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Old 09-13-2019, 01:52 PM
 
Location: Montreal
488 posts, read 300,308 times
Reputation: 384

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Quote:
Originally Posted by Zoisite View Post
Going by that, Canada taken as a whole does not qualify as a single nation since it has too much diversity of people, politics, religions, ethnicities, languages and cultures. It is too much of everything else on planet Earth for there to be a correct definition of what Canada is. It is like a separate little planet on its own populated by many nations. A mini-Earth, a new world called Canada. Perhaps we will have to invent a new word to describe Canada's state of being. Under the circumstances I think Canada is doing pretty good then and everyone is making efforts to try to all get along well with each other, (except for the self-centered malcontented dissidents who want to call all the shots and rule our little world, of course).

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While Canada is diverse, let's keep it in the realm of reality. A mini-Earth?

You are exaggerating the diversity of Canada, and protraying Canada as a paragon of virtue and civilization.

Especially considering much of that diversity appears as an (often) voluntary segregation.

I.E. Anglo Canadians in North York aren't carousing on reservations with their first nations peers and can't (and usually won't) communicate with Quebecois unless someone learns/switches to a foreign language.

Many of these cultures, including many immigrant cultures, stay effectively separate and day to day life, and a chunk of the others are just assimilating to anglo Canadian or francophone culture rather than infusing their traits into Canada.

In many cases, these immigrant groups simply happen to live in Canada, and use it as a second-round draft pick to the U.S. That's just the reality of it.

The result is that eating shwarma or listening to Latin music still haven't become "Canadian" things, although they are things that exist in Canada.

The stance that Canada is actually the world's most diverse country with no real central or defining identity; the "every culture is my culture" stance; it is effectively an announcement that Canada has no culture.

And furthermore, it is an announcement that Canadians have lost faith in and abandoned what was once a Canadian set of values (anglo/franco cooperation, strong political/military affiliation with the British, a conservative society as opposed to the rebels to the south).

The replacement for that the old set of Canadian values is a rosy-the-rainbow portrayal of Canada as an exemplar of multiculturalism, diversity, acceptance, and peace, when in reality anglo Canada is simply passively dying and being replaced with something new.
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Old 09-13-2019, 01:52 PM
 
Location: British Columbia ☀️ ♥ 🍁 ♥ ☀️
7,718 posts, read 6,847,338 times
Reputation: 15368
Aha! I have it. We shall be called New United Nations of Earth. Nunoe!


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Old 09-13-2019, 02:11 PM
 
Location: British Columbia ☀️ ♥ 🍁 ♥ ☀️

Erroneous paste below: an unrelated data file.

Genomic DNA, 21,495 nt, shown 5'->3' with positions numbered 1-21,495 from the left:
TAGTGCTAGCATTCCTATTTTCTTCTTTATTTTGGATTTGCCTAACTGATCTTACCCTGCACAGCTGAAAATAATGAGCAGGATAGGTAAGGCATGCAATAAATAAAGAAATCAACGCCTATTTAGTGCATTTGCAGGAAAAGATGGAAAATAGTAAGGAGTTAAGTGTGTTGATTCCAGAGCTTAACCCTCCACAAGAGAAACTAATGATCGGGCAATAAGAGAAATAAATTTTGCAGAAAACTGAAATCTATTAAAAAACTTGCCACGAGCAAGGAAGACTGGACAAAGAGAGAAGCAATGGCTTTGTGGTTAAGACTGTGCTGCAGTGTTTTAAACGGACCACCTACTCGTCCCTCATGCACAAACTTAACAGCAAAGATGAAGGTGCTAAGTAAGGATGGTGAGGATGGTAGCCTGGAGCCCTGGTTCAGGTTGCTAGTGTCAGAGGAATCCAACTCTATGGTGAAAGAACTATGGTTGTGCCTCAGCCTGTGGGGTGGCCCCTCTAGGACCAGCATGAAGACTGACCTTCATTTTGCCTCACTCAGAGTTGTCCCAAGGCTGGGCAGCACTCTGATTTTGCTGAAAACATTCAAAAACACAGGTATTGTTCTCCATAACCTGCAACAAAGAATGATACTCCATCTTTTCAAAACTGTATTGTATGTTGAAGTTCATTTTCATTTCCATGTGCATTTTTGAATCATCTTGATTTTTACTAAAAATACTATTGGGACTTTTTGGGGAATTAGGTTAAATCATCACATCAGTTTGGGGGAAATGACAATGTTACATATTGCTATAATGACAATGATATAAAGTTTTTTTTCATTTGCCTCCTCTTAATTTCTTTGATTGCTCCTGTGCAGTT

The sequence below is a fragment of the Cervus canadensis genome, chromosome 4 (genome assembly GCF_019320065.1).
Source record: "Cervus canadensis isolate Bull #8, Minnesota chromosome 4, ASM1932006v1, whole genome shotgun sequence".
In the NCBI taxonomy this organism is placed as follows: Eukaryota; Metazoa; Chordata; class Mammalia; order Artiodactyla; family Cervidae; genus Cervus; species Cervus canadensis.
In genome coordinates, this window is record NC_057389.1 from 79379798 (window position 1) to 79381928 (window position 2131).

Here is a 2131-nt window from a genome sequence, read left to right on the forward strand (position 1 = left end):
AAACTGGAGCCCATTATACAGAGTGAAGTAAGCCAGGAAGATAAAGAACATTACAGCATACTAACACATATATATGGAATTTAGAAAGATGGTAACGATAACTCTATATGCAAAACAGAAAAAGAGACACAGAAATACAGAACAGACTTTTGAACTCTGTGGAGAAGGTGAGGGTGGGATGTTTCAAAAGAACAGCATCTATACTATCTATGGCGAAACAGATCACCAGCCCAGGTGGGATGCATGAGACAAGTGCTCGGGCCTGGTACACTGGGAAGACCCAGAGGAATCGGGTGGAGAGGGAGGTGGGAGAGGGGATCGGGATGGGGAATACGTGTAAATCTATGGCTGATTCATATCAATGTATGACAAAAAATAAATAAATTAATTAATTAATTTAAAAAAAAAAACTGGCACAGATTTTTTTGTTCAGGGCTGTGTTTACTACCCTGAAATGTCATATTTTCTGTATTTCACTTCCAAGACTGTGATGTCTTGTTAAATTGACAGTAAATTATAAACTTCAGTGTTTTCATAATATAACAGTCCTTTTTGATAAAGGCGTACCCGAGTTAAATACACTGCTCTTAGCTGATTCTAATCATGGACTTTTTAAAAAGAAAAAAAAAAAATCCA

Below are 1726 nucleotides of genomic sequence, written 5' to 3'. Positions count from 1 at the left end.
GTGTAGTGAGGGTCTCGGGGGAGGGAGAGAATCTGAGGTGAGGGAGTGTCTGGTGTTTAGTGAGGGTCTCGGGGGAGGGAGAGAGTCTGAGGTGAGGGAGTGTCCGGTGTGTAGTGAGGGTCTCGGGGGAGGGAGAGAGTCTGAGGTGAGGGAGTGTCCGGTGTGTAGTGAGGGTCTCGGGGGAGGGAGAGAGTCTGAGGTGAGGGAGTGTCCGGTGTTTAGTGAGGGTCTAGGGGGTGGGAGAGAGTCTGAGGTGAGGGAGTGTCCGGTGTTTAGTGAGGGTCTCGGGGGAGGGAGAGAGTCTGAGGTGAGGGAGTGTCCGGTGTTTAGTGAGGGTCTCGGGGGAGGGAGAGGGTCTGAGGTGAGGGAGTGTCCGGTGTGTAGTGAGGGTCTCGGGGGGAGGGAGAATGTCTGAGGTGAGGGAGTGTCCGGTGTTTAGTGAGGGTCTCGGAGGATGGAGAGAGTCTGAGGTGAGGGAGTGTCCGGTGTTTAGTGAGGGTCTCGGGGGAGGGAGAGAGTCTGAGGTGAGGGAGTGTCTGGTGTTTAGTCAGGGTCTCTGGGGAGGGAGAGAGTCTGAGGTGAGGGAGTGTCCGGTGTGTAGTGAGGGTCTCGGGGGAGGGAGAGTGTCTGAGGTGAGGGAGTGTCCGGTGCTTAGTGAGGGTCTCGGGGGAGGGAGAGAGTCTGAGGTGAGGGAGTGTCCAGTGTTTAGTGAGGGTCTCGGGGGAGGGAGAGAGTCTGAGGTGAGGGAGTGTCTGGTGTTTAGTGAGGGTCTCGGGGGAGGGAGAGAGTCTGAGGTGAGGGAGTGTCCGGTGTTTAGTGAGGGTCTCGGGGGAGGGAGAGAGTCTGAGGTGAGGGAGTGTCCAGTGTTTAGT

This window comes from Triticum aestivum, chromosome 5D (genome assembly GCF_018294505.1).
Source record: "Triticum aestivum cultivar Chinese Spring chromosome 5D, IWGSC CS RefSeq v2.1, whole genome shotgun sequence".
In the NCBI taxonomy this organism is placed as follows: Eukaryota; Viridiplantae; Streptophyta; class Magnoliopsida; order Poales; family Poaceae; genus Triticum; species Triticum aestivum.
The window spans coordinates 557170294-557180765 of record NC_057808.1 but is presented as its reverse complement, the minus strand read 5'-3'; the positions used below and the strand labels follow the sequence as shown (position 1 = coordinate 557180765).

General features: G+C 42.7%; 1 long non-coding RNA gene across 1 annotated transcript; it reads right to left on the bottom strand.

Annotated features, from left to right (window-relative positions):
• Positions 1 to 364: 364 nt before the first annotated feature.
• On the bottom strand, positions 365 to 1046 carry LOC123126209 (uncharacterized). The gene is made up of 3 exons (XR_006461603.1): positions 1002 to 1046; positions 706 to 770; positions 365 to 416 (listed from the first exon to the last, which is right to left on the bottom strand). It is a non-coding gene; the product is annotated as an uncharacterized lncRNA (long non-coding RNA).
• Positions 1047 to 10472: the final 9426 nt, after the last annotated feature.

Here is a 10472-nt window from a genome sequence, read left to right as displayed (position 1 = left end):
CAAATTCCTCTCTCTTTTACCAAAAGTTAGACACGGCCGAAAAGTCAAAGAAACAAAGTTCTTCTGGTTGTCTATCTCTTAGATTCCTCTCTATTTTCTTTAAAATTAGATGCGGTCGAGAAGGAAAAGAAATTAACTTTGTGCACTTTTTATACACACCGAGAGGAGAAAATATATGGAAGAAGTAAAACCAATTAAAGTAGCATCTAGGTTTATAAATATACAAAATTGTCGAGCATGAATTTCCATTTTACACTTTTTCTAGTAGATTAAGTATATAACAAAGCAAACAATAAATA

7,718 posts, read 6,847,338 times
Reputation: 15368
Quote:
Originally Posted by PBeauchamp View Post


While Canada is diverse, let's keep it in the realm of reality. A mini-Earth?.......
Yada yada....

Sorry sweetie but you are barking up the wrong tree and wasting your efforts on me with your monopolistic pontifications. I prefer my rainbow reality and you prefer yours and I can't take yours seriously any more than you can take mine. We have a stalemate. We'll just have to agree to disagree.
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Old 09-13-2019, 02:12 PM
 
Location: Gatineau, Québec
22,395 posts, read 27,866,286 times
Reputation: 8762
Quote:
Originally Posted by PBeauchamp View Post
While Canada is diverse, let's keep it in the realm of reality. A mini-Earth?

You are exaggerating the diversity of Canada, and protraying Canada as a paragon of virtue and civilization.

Especially considering much of that diversity appears as an (often) voluntary segregation.

I.E. Anglo Canadians in North York aren't carousing on reservations with their first nations peers and can't (and usually won't) communicate with Quebecois unless someone learns/switches to a foreign language.

Many of these cultures, including many immigrant cultures, stay effectively separate and day to day life, and a chunk of the others are just assimilating to anglo Canadian or francophone culture rather than infusing their traits into Canada.

In many cases, these immigrant groups simply happen to live in Canada, and use it as a second-round draft pick to the U.S. That's just the reality of it.

The result is that eating shwarma or listening to Latin music still haven't become "Canadian" things, although they are things that exist in Canada.

The stance that Canada is actually the world's most diverse country with no real central or defining identity; the "every culture is my culture" stance; it is effectively an announcement that Canada has no culture.

And furthermore, it is an announcement that Canadians have lost faith in and abandoned what was once a Canadian set of values (anglo/franco cooperation, strong political/military affiliation with the British, a conservative society as opposed to the rebels to the south).

The replacement for that the old set of Canadian values is a rosy-the-rainbow portrayal of Canada as an exemplar of multiculturalism, diversity, acceptance, and peace, when in reality anglo Canada is simply passively dying and being replaced with something new.
Yes, with the exception of groups that wilfully and doggedly choose isolation, I don't think it has yet been clearly demonstrated that any of the immigrant cultures, beyond something like cuisine*, has anything resembling a long-term multi-generational staying power in Canada like the anglophone, francophone and indigenous have clearly shown they possess.